Ancient Greece and the Modern Madness

Greece, once the ancient birthplace of reason, seems to have gone stark raving mad in a very modern way.
On Sunday the Greek people rejected the European Union’s offer of yet another multi-billion Euro bailout for its disastrous economy, apparently persuaded by their Prime Minister’s argument that doing so will enable him to negotiate an even bigger bailout without any pesky conditions that Greece enact economic reforms that are necessary if it ever hopes to repay any of it. The argument might yet prove true, as the EU has been so eager to keep all its members on board that it’s gone along with all of the previous bailouts and might yet be willing to dole out another one rather than  admit that its one-size-fits-all currency scheme and post-nationalist political philosophy doesn’t work with a fissiparous coalition of vastly different-sized economies in countries that stubbornly retain their national self-interests, but then again it might decide sooner rather than later that Greece is simply more trouble than it’s worth. In either case the citizens of Greece will soon collide with the reality that it can’t keep on sending out government checks that total more than the economic output of the country, and that their fellow Europeans who are counting on their own generous government checks won’t keep making up the difference forever, and that the rest of the world hasn’t even any illusory reasons to help out, but in the meantime that great Greek invention of democracy allows them to vote against reality.
Although the futility of voting against reality is especially conspicuous in Greece, where the store shelves are empty and more than half the young people are unemployed and most 50-somethings are retired and the lines of the few gainfully employed are already long at banks that are readying to stop any withdrawals, the modern tendency to do so is nonetheless apparent everywhere. You’ll find it in Puerto Rico, where a similarly dire default situation is brewing, and in China, a more significant economy, and in Chicago, where the public sector unions are protesting the fact that their too-good-to-be-true contracts are at last proving too good to be true, as well as the debt-swamped broader American economy, and at the Supreme Court, where the latest rulings declare that a law doesn’t mean what it clearly says and that somewhere in between the lines of the Constitution there is definitive re-definition of the institution of marriage as it has been understood almost everywhere on Earth from the dawn of civilization until a couple of weeks ago, and you’ll find it in the electronic opinion pages of The New York Times, where a couple of white guys start talking about “whiteness” and wind up agreeing that the whole notion of reasoning from the objective facts of reality is a “white male Euro-Christian construction” and that such a useful and verifiably true concept as “true north” is “Nordo-centrism” and somehow rendered invalid by “insensitivity to people who live in the southern hemisphere.”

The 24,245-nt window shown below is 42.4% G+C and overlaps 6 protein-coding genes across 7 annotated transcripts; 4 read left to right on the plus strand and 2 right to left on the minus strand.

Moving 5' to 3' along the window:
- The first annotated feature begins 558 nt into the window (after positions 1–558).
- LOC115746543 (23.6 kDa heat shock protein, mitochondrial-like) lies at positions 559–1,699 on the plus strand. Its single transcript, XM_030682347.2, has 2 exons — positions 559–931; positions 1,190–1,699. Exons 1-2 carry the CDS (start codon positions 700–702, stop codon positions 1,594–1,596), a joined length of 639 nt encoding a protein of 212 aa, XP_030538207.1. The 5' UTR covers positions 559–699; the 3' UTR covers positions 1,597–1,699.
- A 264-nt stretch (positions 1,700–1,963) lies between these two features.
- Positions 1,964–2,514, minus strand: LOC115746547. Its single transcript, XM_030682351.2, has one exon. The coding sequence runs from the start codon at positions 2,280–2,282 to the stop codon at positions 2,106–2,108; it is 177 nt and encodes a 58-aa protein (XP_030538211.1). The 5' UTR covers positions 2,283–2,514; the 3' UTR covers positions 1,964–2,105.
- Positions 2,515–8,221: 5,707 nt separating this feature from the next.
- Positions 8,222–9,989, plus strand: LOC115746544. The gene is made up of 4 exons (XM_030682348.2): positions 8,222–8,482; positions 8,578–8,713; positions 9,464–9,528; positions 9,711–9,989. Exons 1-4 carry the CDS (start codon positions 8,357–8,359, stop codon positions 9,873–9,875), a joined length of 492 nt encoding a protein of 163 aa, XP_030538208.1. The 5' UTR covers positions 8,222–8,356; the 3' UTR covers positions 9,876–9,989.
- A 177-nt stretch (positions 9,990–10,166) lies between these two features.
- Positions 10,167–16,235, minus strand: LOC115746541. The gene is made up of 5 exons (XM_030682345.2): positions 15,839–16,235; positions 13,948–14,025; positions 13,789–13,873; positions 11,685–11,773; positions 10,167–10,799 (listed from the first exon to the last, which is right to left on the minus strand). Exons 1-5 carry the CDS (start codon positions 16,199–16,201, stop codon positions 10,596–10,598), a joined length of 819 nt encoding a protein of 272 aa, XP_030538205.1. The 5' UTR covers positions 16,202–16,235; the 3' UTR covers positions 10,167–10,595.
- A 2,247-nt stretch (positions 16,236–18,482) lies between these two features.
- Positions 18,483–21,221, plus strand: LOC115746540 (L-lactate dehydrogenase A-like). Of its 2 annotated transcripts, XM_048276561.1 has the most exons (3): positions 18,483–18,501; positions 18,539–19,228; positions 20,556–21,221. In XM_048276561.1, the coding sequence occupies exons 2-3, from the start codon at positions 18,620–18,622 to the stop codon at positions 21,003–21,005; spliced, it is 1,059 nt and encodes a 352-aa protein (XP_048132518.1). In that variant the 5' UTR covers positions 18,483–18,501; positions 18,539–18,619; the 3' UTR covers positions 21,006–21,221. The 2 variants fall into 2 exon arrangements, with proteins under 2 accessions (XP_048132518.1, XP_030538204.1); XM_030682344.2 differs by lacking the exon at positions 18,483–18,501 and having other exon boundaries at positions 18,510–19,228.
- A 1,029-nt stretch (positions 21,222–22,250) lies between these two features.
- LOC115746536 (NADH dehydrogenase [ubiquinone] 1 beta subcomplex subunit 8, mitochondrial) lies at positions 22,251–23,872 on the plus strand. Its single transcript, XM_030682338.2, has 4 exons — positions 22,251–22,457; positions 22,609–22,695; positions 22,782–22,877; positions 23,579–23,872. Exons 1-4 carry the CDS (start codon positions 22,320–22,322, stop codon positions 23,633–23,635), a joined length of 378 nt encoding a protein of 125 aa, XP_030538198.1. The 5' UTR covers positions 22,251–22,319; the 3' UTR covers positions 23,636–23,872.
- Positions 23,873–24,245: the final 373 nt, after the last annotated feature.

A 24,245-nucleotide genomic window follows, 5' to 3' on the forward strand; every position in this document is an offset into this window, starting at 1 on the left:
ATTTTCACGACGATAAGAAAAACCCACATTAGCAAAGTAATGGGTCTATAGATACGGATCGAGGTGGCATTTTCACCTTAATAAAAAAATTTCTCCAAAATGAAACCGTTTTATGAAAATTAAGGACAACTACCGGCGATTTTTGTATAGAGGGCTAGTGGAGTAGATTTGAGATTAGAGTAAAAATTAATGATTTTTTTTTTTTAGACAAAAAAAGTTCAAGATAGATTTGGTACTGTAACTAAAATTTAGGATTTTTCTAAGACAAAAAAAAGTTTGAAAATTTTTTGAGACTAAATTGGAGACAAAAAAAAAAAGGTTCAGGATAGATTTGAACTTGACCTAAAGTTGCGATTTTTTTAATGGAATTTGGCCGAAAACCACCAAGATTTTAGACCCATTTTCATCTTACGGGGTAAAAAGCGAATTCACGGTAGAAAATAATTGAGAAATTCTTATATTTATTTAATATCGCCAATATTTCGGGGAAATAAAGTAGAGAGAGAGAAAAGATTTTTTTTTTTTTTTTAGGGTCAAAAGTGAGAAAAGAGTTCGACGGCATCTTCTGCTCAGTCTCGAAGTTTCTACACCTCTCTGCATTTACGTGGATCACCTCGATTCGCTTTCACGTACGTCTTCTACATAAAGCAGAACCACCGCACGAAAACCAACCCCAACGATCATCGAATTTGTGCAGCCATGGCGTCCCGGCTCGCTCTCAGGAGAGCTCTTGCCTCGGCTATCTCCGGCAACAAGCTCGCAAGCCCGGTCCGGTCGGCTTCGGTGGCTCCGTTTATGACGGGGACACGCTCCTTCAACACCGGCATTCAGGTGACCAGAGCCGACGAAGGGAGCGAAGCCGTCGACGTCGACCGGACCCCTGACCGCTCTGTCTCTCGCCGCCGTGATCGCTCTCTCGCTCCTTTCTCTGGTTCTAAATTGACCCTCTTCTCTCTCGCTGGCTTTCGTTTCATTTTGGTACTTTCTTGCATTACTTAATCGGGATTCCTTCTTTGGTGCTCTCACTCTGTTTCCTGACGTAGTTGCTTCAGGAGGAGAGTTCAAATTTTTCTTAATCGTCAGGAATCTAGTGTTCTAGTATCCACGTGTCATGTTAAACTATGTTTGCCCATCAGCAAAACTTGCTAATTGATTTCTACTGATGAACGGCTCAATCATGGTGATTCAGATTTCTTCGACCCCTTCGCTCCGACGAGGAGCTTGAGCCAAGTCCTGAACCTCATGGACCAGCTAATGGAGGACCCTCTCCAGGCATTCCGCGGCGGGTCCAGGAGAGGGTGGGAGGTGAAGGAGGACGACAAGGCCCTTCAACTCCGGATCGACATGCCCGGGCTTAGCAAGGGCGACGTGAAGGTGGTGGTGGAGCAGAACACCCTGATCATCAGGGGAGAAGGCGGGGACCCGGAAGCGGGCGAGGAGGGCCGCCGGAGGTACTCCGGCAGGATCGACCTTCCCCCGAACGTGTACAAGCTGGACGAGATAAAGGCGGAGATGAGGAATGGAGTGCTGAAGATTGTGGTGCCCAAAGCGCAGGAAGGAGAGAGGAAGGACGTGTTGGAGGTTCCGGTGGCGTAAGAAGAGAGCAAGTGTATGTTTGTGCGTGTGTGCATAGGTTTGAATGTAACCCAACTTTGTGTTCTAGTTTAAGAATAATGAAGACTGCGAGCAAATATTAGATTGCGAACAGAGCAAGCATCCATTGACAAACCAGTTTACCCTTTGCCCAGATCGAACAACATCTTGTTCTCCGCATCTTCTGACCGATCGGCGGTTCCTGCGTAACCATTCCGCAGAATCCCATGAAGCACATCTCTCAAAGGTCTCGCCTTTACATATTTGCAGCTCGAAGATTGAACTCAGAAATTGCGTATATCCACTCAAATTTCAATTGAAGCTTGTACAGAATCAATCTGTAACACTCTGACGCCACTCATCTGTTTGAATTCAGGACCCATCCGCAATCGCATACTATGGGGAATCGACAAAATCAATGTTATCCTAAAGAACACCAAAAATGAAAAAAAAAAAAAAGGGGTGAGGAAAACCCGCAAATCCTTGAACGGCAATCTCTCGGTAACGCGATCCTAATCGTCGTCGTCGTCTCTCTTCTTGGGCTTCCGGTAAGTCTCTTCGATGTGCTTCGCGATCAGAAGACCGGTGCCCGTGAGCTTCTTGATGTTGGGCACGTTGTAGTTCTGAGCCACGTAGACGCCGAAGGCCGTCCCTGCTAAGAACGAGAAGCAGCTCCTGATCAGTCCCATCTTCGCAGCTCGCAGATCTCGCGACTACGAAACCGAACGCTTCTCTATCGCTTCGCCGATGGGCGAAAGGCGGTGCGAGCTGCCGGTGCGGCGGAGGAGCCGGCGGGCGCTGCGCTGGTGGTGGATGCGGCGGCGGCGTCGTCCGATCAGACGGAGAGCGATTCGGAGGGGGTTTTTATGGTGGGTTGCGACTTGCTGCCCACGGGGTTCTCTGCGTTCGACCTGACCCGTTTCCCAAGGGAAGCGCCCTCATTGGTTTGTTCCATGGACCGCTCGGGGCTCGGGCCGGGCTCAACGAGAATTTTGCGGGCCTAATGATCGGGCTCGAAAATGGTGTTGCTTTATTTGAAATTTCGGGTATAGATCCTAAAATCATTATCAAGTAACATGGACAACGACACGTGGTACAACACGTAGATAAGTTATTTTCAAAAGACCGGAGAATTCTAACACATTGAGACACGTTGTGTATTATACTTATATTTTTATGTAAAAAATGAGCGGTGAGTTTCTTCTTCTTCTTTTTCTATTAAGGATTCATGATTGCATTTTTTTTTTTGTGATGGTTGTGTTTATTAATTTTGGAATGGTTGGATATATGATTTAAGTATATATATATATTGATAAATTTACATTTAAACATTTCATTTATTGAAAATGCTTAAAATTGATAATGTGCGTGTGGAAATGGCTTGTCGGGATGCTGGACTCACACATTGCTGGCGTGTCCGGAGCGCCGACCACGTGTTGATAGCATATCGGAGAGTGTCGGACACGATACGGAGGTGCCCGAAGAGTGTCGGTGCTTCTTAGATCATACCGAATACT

You’ll also find it on the cover of Vanity Fair, where a man quite artfully made to appear as a woman is expected to be regarded by polite opinion as a woman, at the Spokane chapter of the National Association for the Advancement of Colored People, where the former president insists that despite her white ancestry she be regarded as black, in the ongoing debate about law enforcement that insists “black lives matter” when they are taken by police but that the far greater number of black lives taken by black criminals because of a lack of policing don’t matter, and of course in all those frustrating conversations with the ordinary people you no doubt frequently encounter who can’t see any fair reason why American government isn’t sending out evermore generous checks that total to more than the American economy produces.
The tendency is readily understandable to any observer of human nature and the rest of reality. Reality is so often unpleasant, and the alternatives that even the most limited imaginations might conceive are so much more desirable, that it is in the nature of human beings to vote against it. In this age of “virtual reality” it is tempting to conclude that better everyone should get that check in the mail, that the laws should mean whatever a majority of the Supreme Court thinks they should mean, that people should get to be whatever sex and race and species they prefer to be, that true north and other objectively verifiable facts be abandoned for their “Nordo-centrism” and insensitivity to the peoples of the southern hemisphere, and that the last rich person left on Earth should be made to pay for it all. After that we’ll all face the inevitable mathematical and biological and human nature reality, but until then at least the Greeks have bequeathed us all the right to vote against it.

— Bud Norman


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